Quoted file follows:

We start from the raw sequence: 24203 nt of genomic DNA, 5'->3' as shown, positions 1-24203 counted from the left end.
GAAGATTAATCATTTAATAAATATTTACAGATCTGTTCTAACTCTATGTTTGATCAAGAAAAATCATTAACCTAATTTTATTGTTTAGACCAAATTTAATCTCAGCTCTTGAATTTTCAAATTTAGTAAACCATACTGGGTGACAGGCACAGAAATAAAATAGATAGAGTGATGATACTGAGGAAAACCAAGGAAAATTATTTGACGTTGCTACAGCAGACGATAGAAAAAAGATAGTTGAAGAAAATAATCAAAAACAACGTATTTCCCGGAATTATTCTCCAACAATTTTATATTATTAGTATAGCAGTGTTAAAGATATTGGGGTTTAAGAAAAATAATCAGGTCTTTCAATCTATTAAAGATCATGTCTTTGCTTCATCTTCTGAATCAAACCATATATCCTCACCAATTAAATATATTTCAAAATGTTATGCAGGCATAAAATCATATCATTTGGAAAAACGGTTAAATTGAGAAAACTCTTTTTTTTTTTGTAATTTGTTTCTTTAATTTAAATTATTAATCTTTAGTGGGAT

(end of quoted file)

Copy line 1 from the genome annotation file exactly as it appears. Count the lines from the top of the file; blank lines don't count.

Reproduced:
We start from the raw sequence: 24203 nt of genomic DNA, 5'->3' as shown, positions 1-24203 counted from the left end.